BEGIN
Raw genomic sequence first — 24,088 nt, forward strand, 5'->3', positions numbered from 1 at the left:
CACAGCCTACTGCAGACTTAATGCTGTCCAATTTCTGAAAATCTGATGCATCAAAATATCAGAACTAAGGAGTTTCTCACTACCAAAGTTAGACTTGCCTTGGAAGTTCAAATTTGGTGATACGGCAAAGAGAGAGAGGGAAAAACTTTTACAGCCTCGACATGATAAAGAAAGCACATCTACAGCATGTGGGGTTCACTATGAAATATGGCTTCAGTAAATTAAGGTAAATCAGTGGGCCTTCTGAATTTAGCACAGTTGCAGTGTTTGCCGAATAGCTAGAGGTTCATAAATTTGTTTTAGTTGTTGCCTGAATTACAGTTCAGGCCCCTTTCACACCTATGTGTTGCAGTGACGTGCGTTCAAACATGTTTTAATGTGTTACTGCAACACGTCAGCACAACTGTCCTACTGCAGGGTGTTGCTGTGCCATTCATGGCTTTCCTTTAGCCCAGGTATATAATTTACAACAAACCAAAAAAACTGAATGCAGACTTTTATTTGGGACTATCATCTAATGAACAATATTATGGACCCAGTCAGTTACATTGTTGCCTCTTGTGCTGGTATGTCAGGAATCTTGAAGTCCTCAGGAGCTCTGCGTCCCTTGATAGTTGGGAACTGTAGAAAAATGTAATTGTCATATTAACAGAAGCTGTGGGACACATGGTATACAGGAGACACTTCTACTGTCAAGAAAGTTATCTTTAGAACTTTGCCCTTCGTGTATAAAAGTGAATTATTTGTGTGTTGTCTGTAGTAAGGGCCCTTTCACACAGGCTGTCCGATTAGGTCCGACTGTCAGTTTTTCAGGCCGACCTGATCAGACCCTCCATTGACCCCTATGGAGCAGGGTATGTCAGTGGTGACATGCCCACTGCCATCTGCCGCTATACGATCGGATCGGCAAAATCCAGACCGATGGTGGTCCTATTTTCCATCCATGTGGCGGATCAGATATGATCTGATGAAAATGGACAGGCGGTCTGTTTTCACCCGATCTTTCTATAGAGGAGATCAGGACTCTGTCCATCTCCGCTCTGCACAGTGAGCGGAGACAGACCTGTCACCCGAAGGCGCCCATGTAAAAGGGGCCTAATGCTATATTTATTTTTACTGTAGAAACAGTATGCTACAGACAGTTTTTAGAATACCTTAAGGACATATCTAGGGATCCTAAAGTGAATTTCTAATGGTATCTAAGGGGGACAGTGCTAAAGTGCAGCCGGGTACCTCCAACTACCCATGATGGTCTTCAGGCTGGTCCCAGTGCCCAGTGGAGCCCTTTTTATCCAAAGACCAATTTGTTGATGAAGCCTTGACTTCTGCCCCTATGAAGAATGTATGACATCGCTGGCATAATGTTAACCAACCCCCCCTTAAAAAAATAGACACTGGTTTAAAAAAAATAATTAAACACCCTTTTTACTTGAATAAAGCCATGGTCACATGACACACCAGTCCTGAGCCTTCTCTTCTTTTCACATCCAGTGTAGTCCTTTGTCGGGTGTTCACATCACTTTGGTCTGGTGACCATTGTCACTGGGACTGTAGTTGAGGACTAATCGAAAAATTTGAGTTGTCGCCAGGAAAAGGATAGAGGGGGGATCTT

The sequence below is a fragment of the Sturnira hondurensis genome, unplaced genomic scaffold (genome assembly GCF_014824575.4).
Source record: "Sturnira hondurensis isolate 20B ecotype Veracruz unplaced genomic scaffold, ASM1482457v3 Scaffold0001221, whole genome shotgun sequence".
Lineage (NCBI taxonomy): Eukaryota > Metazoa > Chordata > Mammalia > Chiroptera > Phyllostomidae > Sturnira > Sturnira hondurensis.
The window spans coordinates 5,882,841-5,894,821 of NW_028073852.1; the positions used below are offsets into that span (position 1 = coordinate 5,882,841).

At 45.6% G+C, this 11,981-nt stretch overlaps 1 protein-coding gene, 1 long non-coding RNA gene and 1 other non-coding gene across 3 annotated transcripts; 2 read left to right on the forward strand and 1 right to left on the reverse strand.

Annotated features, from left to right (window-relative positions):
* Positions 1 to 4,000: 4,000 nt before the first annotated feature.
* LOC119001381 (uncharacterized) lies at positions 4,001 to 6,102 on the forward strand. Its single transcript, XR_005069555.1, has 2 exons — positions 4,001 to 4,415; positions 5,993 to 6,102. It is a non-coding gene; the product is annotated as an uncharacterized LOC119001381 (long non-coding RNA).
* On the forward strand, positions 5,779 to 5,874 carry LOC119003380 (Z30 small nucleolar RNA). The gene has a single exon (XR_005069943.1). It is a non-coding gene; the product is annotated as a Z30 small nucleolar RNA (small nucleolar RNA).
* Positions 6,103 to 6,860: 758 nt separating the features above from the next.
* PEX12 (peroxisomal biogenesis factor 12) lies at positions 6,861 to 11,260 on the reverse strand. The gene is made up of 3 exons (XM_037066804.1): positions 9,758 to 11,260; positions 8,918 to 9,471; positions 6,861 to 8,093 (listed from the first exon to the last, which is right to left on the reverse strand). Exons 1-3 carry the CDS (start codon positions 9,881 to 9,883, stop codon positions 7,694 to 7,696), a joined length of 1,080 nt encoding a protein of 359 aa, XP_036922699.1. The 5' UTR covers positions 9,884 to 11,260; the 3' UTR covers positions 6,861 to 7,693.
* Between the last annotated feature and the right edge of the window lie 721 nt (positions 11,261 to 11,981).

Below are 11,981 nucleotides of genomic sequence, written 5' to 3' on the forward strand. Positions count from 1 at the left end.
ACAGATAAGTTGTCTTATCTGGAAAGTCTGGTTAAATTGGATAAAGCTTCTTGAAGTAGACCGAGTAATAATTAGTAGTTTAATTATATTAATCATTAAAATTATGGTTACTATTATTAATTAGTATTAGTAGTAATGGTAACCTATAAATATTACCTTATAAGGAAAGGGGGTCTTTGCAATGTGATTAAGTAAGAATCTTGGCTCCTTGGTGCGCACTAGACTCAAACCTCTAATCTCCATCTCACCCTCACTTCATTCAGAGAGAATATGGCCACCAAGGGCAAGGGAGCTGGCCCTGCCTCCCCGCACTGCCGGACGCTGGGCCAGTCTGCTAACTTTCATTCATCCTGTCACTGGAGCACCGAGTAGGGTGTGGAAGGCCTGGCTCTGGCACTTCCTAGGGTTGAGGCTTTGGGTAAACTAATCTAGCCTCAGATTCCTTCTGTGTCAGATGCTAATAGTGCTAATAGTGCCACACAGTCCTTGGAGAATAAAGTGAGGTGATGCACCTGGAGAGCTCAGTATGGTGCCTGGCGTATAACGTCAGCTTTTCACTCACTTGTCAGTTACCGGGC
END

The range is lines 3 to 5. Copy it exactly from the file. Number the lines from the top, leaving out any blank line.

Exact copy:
The sequence below is a fragment of the Sturnira hondurensis genome, unplaced genomic scaffold (genome assembly GCF_014824575.4).
Source record: "Sturnira hondurensis isolate 20B ecotype Veracruz unplaced genomic scaffold, ASM1482457v3 Scaffold0001221, whole genome shotgun sequence".
Lineage (NCBI taxonomy): Eukaryota > Metazoa > Chordata > Mammalia > Chiroptera > Phyllostomidae > Sturnira > Sturnira hondurensis.